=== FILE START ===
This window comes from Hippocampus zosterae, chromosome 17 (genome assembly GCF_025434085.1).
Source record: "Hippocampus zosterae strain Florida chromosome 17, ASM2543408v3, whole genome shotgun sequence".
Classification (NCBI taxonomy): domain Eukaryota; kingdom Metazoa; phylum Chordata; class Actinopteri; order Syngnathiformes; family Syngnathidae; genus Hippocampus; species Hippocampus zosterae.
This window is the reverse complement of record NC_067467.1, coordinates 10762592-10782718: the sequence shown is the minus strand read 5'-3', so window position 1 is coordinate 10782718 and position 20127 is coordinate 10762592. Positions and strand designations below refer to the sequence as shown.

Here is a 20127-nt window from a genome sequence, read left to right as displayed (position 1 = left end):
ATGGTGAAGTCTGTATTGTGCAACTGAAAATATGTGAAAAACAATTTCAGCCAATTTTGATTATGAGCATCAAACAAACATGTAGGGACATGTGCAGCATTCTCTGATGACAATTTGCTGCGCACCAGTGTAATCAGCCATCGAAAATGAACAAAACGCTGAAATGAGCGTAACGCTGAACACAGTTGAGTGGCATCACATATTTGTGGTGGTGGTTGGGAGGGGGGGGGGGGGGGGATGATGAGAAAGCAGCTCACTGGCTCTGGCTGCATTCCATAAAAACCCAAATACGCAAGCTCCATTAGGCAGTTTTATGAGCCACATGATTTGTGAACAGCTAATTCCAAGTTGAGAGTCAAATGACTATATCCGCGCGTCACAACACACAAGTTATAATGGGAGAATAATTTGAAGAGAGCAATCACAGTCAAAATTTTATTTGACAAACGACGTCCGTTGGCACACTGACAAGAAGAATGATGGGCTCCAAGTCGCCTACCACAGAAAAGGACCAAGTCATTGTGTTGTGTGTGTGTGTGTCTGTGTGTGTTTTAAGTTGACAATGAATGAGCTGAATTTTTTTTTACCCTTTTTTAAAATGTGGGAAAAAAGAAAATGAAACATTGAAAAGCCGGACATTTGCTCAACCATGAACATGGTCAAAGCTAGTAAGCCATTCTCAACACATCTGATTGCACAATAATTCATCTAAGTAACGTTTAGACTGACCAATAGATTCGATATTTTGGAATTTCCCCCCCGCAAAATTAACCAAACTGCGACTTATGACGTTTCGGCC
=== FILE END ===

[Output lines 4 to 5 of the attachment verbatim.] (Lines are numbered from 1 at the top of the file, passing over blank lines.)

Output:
This window is the reverse complement of record NC_067467.1, coordinates 10762592-10782718: the sequence shown is the minus strand read 5'-3', so window position 1 is coordinate 10782718 and position 20127 is coordinate 10762592. Positions and strand designations below refer to the sequence as shown.

Here is a 20127-nt window from a genome sequence, read left to right as displayed (position 1 = left end):